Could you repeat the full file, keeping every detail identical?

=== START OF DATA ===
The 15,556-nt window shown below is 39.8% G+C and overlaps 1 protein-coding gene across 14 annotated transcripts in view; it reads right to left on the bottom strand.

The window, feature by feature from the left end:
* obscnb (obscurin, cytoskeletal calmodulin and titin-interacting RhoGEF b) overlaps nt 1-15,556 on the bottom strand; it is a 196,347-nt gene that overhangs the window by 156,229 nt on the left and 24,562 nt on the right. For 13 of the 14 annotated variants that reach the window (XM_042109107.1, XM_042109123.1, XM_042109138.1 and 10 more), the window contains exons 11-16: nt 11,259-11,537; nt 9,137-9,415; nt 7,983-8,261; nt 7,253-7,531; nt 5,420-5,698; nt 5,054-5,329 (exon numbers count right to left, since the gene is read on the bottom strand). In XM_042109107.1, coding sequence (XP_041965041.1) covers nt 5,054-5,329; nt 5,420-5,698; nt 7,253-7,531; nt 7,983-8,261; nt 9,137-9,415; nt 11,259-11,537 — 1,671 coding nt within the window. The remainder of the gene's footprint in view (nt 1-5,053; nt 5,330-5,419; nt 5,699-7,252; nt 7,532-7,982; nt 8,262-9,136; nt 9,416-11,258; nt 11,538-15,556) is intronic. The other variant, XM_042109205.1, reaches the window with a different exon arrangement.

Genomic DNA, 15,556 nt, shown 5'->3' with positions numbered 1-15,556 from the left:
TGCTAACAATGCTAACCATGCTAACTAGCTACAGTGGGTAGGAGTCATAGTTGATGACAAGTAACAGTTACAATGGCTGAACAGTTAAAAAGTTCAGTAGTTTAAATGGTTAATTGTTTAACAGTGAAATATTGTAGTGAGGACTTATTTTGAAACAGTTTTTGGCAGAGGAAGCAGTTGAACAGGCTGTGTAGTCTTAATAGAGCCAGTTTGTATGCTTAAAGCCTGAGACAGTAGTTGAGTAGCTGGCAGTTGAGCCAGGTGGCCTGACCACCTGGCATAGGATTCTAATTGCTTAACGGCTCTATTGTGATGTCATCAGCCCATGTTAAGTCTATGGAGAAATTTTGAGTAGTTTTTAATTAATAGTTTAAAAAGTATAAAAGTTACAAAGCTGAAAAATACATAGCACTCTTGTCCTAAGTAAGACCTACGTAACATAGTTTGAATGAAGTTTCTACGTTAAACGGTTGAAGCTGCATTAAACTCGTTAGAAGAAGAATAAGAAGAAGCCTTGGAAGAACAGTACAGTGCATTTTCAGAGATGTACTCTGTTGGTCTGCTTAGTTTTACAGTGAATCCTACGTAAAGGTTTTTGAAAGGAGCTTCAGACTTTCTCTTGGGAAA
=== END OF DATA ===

The 15,556-nt window shown below is 39.8% G+C and overlaps 1 protein-coding gene across 14 annotated transcripts in view; it reads right to left on the bottom strand.

The window, feature by feature from the left end:
* obscnb (obscurin, cytoskeletal calmodulin and titin-interacting RhoGEF b) overlaps nt 1-15,556 on the bottom strand; it is a 196,347-nt gene that overhangs the window by 156,229 nt on the left and 24,562 nt on the right. For 13 of the 14 annotated variants that reach the window (XM_042109107.1, XM_042109123.1, XM_042109138.1 and 10 more), the window contains exons 11-16: nt 11,259-11,537; nt 9,137-9,415; nt 7,983-8,261; nt 7,253-7,531; nt 5,420-5,698; nt 5,054-5,329 (exon numbers count right to left, since the gene is read on the bottom strand). In XM_042109107.1, coding sequence (XP_041965041.1) covers nt 5,054-5,329; nt 5,420-5,698; nt 7,253-7,531; nt 7,983-8,261; nt 9,137-9,415; nt 11,259-11,537 — 1,671 coding nt within the window. The remainder of the gene's footprint in view (nt 1-5,053; nt 5,330-5,419; nt 5,699-7,252; nt 7,532-7,982; nt 8,262-9,136; nt 9,416-11,258; nt 11,538-15,556) is intronic. The other variant, XM_042109205.1, reaches the window with a different exon arrangement.

Genomic DNA, 15,556 nt, shown 5'->3' with positions numbered 1-15,556 from the left:
TGCTAACAATGCTAACCATGCTAACTAGCTACAGTGGGTAGGAGTCATAGTTGATGACAAGTAACAGTTACAATGGCTGAACAGTTAAAAAGTTCAGTAGTTTAAATGGTTAATTGTTTAACAGTGAAATATTGTAGTGAGGACTTATTTTGAAACAGTTTTTGGCAGAGGAAGCAGTTGAACAGGCTGTGTAGTCTTAATAGAGCCAGTTTGTATGCTTAAAGCCTGAGACAGTAGTTGAGTAGCTGGCAGTTGAGCCAGGTGGCCTGACCACCTGGCATAGGATTCTAATTGCTTAACGGCTCTATTGTGATGTCATCAGCCCATGTTAAGTCTATGGAGAAATTTTGAGTAGTTTTTAATTAATAGTTTAAAAAGTATAAAAGTTACAAAGCTGAAAAATACATAGCACTCTTGTCCTAAGTAAGACCTACGTAACATAGTTTGAATGAAGTTTCTACGTTAAACGGTTGAAGCTGCATTAAACTCGTTAGAAGAAGAATAAGAAGAAGCCTTGGAAGAACAGTACAGTGCATTTTCAGAGATGTACTCTGTTGGTCTGCTTAGTTTTACAGTGAATCCTACGTAAAGGTTTTTGAAAGGAGCTTCAGACTTTCTCTTGGGAAA